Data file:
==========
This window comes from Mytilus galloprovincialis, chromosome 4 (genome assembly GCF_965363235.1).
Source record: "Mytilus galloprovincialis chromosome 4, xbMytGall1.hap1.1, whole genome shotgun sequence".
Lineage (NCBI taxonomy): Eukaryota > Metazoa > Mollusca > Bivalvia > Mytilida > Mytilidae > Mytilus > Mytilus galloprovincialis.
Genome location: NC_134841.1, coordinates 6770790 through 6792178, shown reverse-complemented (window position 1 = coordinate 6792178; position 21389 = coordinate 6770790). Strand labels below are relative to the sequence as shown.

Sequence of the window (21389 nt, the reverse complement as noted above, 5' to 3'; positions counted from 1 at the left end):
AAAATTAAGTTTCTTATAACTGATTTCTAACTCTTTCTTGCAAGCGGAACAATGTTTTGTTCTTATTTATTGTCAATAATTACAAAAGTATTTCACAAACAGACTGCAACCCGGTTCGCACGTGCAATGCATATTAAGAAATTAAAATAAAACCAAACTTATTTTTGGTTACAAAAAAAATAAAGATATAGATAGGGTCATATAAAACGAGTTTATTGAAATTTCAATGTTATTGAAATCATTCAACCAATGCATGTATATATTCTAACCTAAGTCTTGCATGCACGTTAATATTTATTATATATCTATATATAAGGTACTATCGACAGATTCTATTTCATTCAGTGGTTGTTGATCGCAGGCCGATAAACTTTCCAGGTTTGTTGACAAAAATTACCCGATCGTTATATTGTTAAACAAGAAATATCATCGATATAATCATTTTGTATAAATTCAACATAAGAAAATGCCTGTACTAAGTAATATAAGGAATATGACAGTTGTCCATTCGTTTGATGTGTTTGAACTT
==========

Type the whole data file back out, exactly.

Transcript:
This window comes from Mytilus galloprovincialis, chromosome 4 (genome assembly GCF_965363235.1).
Source record: "Mytilus galloprovincialis chromosome 4, xbMytGall1.hap1.1, whole genome shotgun sequence".
Lineage (NCBI taxonomy): Eukaryota > Metazoa > Mollusca > Bivalvia > Mytilida > Mytilidae > Mytilus > Mytilus galloprovincialis.
Genome location: NC_134841.1, coordinates 6770790 through 6792178, shown reverse-complemented (window position 1 = coordinate 6792178; position 21389 = coordinate 6770790). Strand labels below are relative to the sequence as shown.

Sequence of the window (21389 nt, the reverse complement as noted above, 5' to 3'; positions counted from 1 at the left end):
AAAATTAAGTTTCTTATAACTGATTTCTAACTCTTTCTTGCAAGCGGAACAATGTTTTGTTCTTATTTATTGTCAATAATTACAAAAGTATTTCACAAACAGACTGCAACCCGGTTCGCACGTGCAATGCATATTAAGAAATTAAAATAAAACCAAACTTATTTTTGGTTACAAAAAAAATAAAGATATAGATAGGGTCATATAAAACGAGTTTATTGAAATTTCAATGTTATTGAAATCATTCAACCAATGCATGTATATATTCTAACCTAAGTCTTGCATGCACGTTAATATTTATTATATATCTATATATAAGGTACTATCGACAGATTCTATTTCATTCAGTGGTTGTTGATCGCAGGCCGATAAACTTTCCAGGTTTGTTGACAAAAATTACCCGATCGTTATATTGTTAAACAAGAAATATCATCGATATAATCATTTTGTATAAATTCAACATAAGAAAATGCCTGTACTAAGTAATATAAGGAATATGACAGTTGTCCATTCGTTTGATGTGTTTGAACTT